Author Archives: Joe Queenan
The OAP gangster caper is the latest example of a Hollywood staple that’s well past its sell-by date – manipulative, nauseatingly heartwarming films that invariably seem to star Michael Caine
In the predictably inert, if not explicitly vile, geriatric buddy movie Going in Style, Michael Caine plays an octogenarian prole who is about to lose his home to a heartless bank. His cashflow problems necessitate the obligatory senior tete-a-tete with the obligatory insensitive bank manager, a stock character previously seen in Saint Vincent and Drag Me to Hell. Dissatisfied with the result of their little chinwag, Caine and his fellow retirees Morgan Freeman and Alan Arkin decide to rob the bank.
Going in Style was co-produced by Steven Mnuchin, a hedge-fund manager recently named secretary of the US treasury by the irrepressible Donald Trump. During the financial crisis of 2009, Mnuchin made a fortune for himself by investing in a mortgage bank that had a nasty habit of foreclosing on peoples’ homes. In fact, he invested in several of these enterprises. Anyone who thinks the Age of Irony is dead should think again.
As films such as Life and Arrival groan under the weight of microhydraulics, astral protozoa or the space-time continuum, swaths of the audience are being left behind
SPOILER ALERT: this article contains spoilers for Life and Arrival
Last week, in an increasingly common occurrence, I went to see the same movie twice. The film was Life, which stars Rebecca Ferguson and Jake Gyllenhaal as outer-space-based scientists who have a big problem. They are trying to prevent a malignant entity that wiped out life on Mars from entering Earth’s atmosphere, where it could really do some damage. And the malignant entity seems to have the drop on them.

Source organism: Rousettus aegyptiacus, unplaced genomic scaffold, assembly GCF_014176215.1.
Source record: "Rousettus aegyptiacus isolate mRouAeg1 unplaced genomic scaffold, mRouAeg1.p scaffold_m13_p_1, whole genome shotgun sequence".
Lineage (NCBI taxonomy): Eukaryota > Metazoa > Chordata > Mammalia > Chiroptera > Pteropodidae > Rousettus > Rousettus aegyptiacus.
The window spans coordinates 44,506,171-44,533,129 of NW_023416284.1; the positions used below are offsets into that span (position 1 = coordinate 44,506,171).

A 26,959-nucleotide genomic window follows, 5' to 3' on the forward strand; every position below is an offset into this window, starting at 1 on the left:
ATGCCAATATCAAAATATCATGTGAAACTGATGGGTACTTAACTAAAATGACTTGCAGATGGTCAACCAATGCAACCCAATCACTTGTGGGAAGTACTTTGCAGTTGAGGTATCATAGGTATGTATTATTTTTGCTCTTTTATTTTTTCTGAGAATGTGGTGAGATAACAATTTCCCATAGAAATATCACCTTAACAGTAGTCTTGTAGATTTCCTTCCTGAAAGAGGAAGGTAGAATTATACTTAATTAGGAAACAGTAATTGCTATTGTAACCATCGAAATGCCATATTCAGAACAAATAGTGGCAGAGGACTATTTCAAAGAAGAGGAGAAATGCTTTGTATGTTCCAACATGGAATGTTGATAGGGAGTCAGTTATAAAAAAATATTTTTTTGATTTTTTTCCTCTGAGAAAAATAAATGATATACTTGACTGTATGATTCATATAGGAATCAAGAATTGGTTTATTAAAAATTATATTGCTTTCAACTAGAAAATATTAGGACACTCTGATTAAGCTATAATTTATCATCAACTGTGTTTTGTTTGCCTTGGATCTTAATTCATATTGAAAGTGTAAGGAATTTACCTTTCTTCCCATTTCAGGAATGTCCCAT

Life was reasonably entertaining, but that is not the reason I went to see it twice. I saw it twice because it was yet another motion picture about science, and specifically space science, that I couldn’t follow. I saw Arrival twice and I couldn’t follow it. Ditto Interstellar, Gravity, Passengers and The Martian. And don’t get me started on films such as Inception, which lay far outside my bailiwick.
With the release of Death Race 2050, a remake of his cult classic, the veteran director talks about the film’s political undertones – and how he became the king of trash
To be considered a genius, you need only one great idea. For Moses, it was parting the Red Sea, then closing it with Pharaoh’s army still inside. Bach had counterpoint. And Lady Godiva did that thing with the horse.
Six decades ago, Roger Corman got a really great idea. Realising that young people were being ignored by Hollywood, he began making tons of super-low-budget films about vampires, monsters, mutants, ghosts and moody bikers. The films had names such as Swamp Women, She Gods of Shark Reef, The Pit and the Pendulum, The Fast and the Furious. This was preferable to films with names such as That Touch of Mink and Father Goose.
One of America’s great comics for the past 60 years, the maker of films Blazing Saddles and The Producers talks about why he can’t take the president seriously – and the White House sidekicks that are no laughing matter
On Sunday night, the legendary director, producer, screenwriter, gag writer, standup comic, composer, impressionist and drummer Mel Brooks will be honoured for a lifetime of comedic excellence by Bafta. Noting that an awful lot of great British comics – Morecambe and Wise, the two Ronnies, even Rowan Atkinson – never made it big in the US, Brooks says, “I was happy that they got my work in Britain. And I was surprised.”
He was the hypnotic trumpeter with a divine voice who lost it all to heroin. As Ethan Hawke plays Chet Baker in Born to Be Blue, he talks about perfection versus charisma – and the perils of early success
When asked how much he knew about jazz before playing the fabled trumpeter Chet Baker in Born to Be Blue, Ethan Hawke starts off by mentioning the Miles Davis LP he filched from his mother while still only a boy. She only had about 20 LPs, he reports, so the heist did not go unnoticed. He then moves on to discuss Baker’s attempts to impress the laconic, distant Davis, Charlie Parker’s influence on the music of the 1950s, and Baker’s working relationships with trombonist Gerry Mulligan, trumpeter Dizzy Gillespie and pianist Herbie Hancock. The actor also mentions a snippy remark Wynton Marsalis once made about the ageing, past-his-prime Baker. By the sound of things, Hawke already knew plenty about jazz.